Was Joe Biden Taking on Vladimir Putin His Biggest Blunder as President?

President Joe Biden is facing crucial midterm elections as the U.S. copes with the highest inflation in 40 years, record-breaking gas prices and concerns about the cost of food.

Those issues come as the Biden administration has offered strong support to Ukraine in its fight against a Russian invasion, which has now lasted more than 100 days, and seen severe sanctions imposed on President Vladimir Putin's country.

Biden met Putin in Geneva, Switzerland just over one year ago. The two presidents held a summit on June 16, 2021 and relations have deteriorated substantially since then because of the invasion of Ukraine that began on February 24 this year.

The Biden administration's swift imposition of sanctions was met with rapid action by U.S. corporations with operations in Russia. However, some administration officials have now expressed concern that the sanctions are exacerbating inflation and food insecurity, according to a Bloomberg report this week.

Part of the problem appears to be U.S. companies' "self-sanctioning" by taking a very cautious approach to trade with Russia. Some major corporations are reportedly going beyond current legal requirements in order to make sure they are not violating sanctions, which could have an impact on supply chains and inflation.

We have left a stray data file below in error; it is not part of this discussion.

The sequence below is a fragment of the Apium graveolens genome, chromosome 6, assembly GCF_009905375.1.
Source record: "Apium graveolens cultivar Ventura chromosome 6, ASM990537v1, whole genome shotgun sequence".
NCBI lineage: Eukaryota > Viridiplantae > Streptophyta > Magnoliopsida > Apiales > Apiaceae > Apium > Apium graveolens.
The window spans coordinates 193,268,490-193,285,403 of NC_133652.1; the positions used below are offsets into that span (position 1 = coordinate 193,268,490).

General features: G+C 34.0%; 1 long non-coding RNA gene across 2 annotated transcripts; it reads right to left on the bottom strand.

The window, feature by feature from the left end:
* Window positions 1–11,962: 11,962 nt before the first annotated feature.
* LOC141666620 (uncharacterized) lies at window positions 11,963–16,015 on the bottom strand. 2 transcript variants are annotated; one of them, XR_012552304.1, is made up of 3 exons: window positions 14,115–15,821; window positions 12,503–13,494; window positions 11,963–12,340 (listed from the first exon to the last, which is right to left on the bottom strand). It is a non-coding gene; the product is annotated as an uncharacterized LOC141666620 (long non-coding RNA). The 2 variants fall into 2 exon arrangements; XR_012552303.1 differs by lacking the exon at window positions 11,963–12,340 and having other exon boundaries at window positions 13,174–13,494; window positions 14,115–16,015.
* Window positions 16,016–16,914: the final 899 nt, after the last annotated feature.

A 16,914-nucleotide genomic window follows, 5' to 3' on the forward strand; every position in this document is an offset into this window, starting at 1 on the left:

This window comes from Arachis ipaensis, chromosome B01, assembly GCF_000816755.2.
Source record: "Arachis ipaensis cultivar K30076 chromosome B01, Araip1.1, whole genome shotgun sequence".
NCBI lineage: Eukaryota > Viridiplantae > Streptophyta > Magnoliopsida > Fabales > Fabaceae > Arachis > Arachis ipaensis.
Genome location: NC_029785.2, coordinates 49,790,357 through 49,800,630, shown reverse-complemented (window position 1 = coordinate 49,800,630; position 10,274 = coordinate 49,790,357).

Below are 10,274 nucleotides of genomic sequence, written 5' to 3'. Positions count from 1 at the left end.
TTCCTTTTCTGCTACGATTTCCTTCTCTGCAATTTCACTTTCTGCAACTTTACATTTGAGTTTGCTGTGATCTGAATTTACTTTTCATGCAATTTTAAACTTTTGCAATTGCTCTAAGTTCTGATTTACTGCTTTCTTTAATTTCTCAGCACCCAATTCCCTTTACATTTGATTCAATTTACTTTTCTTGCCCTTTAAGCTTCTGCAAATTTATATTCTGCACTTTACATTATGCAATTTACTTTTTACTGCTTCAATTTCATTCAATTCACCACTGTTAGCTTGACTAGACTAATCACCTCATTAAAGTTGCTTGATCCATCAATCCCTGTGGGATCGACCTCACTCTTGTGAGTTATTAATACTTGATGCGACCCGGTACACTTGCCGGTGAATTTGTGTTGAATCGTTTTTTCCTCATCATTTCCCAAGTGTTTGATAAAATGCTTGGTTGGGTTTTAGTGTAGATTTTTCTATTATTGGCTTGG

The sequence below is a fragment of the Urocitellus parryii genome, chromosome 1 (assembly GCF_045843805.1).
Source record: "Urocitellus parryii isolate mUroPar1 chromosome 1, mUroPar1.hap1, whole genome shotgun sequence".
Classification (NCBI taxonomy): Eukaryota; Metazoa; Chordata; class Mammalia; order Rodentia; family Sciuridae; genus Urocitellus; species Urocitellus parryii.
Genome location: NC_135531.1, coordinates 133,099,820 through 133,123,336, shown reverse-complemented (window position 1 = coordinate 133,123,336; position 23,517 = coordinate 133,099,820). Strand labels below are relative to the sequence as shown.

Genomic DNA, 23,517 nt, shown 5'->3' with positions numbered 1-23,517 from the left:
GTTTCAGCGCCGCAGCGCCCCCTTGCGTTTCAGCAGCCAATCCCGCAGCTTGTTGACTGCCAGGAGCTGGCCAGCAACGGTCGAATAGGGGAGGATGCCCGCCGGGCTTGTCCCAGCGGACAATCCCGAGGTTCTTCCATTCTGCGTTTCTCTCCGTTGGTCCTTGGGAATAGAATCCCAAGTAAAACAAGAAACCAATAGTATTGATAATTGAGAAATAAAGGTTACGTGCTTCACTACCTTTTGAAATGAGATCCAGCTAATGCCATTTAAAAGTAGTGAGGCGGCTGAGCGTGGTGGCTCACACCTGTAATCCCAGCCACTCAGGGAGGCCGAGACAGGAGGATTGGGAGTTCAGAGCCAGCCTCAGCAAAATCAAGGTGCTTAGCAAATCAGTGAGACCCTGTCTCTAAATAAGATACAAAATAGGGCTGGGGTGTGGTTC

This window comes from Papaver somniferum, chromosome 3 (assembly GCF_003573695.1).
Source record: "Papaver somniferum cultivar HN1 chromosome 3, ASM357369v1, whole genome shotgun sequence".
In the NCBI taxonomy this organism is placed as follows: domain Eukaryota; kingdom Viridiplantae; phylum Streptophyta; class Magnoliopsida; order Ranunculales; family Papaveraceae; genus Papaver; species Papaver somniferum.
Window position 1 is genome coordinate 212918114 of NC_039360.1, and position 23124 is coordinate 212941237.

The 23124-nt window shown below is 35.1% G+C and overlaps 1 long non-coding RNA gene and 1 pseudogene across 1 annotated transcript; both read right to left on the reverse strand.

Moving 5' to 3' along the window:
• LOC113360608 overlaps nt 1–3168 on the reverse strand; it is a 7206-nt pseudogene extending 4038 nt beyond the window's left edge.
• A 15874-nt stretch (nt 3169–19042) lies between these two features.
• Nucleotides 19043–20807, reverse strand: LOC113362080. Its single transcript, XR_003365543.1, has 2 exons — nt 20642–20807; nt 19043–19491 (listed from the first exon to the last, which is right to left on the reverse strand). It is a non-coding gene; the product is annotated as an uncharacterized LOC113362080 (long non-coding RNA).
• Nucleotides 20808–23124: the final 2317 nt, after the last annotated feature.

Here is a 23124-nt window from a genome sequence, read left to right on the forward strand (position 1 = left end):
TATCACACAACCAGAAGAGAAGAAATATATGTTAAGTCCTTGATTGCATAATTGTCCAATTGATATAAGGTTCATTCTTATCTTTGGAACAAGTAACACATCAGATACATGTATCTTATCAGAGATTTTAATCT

The annualized rate of inflation was 8.6 percent in May and the average price for a gallon of gas surpassed $5 for the first time last week.

Political experts who spoke to Newsweek suggested that Biden could suffer some short-term political pain from inflation and other economic issues that may have been made worse by sanctions but he'll ultimately be judged on the outcome of his Ukraine policy.

Unintended Consequences

Thomas Gift, founding director of University College London's Centre on U.S. Politics, told Newsweek that the administration could have "costed in" corporations' response to sanctions into their policy.

"The history of regulation is the history of unintended consequences," Gift said. "By slapping sanctions on Russia, the White House created a vast legal minefield that U.S. firms are understandably - and imperfectly - just learning to navigate."

"It's clear the Biden administration didn't predict the extent of self-sanctioning that companies would impose to avoid the legal liability - and political fallout - from violations," he said.

Gift said that corporations will "bend over backwards to avoid sanctioning, of course, they'll run up millions in lawyers' fees to ensure compliance, and of course, many will take a cautious approach when the rules are unclear."

"Even if one thinks sanctions should still have gone ahead as they did, the bottom line is that this behavior by firms, and its impact on the U.S. economy, should have been costed in," he added. "The fact that it wasn't is a blunder by the White House."

A Long-Game Strategy

Mark Shanahan is an associate professor at the Department of Politics and International Relations at Reading University in the U.K. and co-editor of The Trump Presidency: From Campaign Trail to World Stage. He told Newsweek that the Biden administration could not be expected to predict all of the results of the war in Ukraine.